From the start, Combs was criticized as a mediocre and derivative rapper. That assessment has not changed, although his 1997 record “No Way Out” sold more than seven million copies and won two Grammys. It is as a talent scout, packager, and creator of deals that he has met with true success. His first act, Jodeci, sold seven million records. Since then, Combs has produced the work of Mary J. Blige, Faith Evans, and many others. More important, though, he discovered Christopher Wallace, a former crack dealer who rapped as the Notorious B.I.G. By 1997, the year B.I.G. was murdered, his albums, “Ready to Die” and “Life After Death,” which drew a chilling, nihilistic portrait of life for an urban black man, had turned him into one of the seminal voices of the decade.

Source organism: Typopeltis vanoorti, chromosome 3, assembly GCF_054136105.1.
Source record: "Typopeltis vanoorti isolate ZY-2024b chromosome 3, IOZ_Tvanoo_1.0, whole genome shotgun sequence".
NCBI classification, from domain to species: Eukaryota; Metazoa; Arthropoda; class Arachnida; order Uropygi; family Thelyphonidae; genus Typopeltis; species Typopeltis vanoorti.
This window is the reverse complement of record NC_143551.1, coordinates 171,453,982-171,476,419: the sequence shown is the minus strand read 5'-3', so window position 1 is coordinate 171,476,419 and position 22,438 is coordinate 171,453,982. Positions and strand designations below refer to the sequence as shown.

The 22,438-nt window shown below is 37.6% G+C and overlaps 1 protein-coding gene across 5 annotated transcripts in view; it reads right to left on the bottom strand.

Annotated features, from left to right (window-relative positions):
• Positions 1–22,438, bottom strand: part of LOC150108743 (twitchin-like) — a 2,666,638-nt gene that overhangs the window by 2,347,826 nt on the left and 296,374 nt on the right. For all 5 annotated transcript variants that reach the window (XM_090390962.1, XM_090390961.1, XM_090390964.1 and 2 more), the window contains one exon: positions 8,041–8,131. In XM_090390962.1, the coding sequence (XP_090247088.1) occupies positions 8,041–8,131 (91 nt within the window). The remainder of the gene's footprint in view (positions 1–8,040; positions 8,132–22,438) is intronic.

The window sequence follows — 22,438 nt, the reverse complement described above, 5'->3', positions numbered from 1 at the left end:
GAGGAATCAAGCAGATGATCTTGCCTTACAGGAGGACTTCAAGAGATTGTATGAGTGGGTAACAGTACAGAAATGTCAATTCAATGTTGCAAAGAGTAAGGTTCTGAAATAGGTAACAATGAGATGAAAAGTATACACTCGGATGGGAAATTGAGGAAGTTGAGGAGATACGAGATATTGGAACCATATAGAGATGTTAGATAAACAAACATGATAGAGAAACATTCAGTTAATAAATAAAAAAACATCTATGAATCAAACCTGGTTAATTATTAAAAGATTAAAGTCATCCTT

Combs’s career has been punctuated by violence. In 1991, he and the rapper Heavy D, among others, promoted an aids benefit at City College; too many tickets were sold, there was a stampede, and nine people were crushed to death. In 1999, he and two others were arrested for beating a rival record-company executive in his offices at Interscope Records (with a chair, a telephone, and a champagne bottle). Although Combs was asked only to pay the executive a fine and take a one-day anger-management course, his image suffered badly; street toughs didn’t respect him, and his middle-class fans were appalled. Then, just after midnight on December 27, 1999, Combs was involved in an incident at a Manhattan night club, in which three people were shot. He fled with Jennifer Lopez in a Lincoln Navigator, but he was arrested and charged with gun possession and attempting to bribe his driver into taking the rap for him. After seven weeks of testimony, covered by New York’s press as if it were Watergate, Combs was acquitted of all charges. The verdict was broadcast live on the networks.